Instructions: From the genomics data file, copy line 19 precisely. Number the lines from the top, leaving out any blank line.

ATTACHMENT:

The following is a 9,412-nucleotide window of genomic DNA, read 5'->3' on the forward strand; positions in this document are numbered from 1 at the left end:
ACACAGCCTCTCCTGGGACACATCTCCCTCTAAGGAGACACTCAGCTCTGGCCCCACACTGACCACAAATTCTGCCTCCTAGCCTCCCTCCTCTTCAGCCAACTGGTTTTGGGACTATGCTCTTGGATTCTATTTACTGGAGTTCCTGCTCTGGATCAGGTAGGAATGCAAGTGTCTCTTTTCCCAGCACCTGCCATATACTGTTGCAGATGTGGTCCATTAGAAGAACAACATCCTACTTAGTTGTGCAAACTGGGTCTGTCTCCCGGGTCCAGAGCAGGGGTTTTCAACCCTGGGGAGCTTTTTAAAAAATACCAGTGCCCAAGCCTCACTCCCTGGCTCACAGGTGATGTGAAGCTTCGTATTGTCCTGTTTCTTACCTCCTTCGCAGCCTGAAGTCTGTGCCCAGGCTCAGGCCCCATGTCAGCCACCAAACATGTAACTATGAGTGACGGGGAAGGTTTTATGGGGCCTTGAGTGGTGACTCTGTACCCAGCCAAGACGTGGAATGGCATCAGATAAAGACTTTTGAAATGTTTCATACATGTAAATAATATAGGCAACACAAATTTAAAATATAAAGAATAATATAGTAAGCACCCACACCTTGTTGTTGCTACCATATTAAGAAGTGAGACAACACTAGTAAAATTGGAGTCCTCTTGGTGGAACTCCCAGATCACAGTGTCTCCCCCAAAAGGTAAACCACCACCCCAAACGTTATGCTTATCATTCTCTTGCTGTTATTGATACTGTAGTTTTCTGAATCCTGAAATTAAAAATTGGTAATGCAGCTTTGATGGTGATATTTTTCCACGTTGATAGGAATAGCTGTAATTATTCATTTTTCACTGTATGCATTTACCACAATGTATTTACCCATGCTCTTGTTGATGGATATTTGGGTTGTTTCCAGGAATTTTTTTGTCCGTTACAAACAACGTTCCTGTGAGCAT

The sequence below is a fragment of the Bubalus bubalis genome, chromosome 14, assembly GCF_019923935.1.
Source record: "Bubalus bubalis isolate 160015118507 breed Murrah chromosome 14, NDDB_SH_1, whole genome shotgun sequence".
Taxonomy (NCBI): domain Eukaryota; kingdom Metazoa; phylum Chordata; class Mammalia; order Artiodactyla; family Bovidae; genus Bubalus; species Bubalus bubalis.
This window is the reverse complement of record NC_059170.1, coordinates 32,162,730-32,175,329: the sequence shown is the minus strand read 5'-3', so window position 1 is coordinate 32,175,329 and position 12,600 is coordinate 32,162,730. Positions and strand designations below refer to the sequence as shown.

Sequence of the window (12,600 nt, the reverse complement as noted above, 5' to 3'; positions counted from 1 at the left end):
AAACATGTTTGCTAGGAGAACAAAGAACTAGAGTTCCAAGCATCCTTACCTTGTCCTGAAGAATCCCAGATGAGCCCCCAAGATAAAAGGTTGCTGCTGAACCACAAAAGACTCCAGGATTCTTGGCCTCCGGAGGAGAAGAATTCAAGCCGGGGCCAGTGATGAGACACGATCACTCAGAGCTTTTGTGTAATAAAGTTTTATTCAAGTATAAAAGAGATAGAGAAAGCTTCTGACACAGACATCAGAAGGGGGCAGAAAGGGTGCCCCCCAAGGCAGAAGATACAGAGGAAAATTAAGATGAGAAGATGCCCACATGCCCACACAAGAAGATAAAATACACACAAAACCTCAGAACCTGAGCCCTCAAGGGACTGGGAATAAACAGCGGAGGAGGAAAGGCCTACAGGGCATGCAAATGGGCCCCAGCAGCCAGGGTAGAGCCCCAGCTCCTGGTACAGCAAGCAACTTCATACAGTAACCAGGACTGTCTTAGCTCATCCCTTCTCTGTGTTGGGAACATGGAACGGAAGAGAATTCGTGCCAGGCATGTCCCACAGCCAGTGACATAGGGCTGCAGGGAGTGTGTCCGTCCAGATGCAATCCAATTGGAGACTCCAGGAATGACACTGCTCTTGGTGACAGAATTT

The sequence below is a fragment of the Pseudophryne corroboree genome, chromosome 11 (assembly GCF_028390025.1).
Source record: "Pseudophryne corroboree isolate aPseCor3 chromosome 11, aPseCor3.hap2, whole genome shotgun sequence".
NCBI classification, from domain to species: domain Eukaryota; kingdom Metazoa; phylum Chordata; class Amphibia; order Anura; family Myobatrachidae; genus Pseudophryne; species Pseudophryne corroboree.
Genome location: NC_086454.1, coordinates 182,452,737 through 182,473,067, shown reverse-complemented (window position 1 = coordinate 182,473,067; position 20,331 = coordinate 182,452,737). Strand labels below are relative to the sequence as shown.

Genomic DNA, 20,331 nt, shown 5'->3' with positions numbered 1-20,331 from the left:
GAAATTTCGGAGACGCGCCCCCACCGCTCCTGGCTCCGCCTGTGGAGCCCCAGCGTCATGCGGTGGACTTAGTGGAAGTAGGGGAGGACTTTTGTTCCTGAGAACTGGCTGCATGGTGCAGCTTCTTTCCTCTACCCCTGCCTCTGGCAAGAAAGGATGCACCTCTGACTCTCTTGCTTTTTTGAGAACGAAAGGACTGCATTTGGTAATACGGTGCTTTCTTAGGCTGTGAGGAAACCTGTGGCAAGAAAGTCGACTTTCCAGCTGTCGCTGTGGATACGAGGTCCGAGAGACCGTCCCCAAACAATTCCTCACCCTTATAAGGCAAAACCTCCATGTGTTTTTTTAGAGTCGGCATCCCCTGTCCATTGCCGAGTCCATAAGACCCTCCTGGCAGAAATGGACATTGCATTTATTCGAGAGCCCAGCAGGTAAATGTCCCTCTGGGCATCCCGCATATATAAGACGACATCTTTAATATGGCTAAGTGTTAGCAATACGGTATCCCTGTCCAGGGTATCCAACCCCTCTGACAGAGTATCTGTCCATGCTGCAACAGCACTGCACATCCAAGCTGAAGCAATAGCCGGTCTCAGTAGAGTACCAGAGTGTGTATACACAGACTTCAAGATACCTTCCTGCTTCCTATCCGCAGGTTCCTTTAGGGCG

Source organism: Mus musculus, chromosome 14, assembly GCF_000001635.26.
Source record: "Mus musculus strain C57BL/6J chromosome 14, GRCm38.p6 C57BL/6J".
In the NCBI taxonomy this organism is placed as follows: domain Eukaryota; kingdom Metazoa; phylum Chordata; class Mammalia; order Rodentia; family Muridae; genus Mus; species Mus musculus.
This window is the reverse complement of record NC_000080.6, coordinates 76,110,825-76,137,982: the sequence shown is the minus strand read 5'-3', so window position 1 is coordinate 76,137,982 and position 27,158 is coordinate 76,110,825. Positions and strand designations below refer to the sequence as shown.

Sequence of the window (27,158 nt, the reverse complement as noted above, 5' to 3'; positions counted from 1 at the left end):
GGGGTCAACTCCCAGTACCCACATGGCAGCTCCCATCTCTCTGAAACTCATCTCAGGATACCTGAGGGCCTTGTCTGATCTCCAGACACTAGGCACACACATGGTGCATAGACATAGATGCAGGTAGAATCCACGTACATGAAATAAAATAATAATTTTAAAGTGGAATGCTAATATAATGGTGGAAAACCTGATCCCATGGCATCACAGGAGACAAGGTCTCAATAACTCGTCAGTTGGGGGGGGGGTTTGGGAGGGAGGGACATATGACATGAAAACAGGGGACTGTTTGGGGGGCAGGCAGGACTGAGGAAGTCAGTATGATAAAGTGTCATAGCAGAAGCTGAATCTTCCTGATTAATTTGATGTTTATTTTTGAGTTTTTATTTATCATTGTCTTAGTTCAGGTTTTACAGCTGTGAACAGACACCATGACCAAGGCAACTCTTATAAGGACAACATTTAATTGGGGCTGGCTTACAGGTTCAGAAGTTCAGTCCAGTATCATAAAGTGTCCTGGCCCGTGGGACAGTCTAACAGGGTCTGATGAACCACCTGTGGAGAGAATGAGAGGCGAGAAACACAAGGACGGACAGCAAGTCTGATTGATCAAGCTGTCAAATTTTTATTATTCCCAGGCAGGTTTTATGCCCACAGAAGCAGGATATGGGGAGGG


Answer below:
Sequence of the window (27,158 nt, the reverse complement as noted above, 5' to 3'; positions counted from 1 at the left end):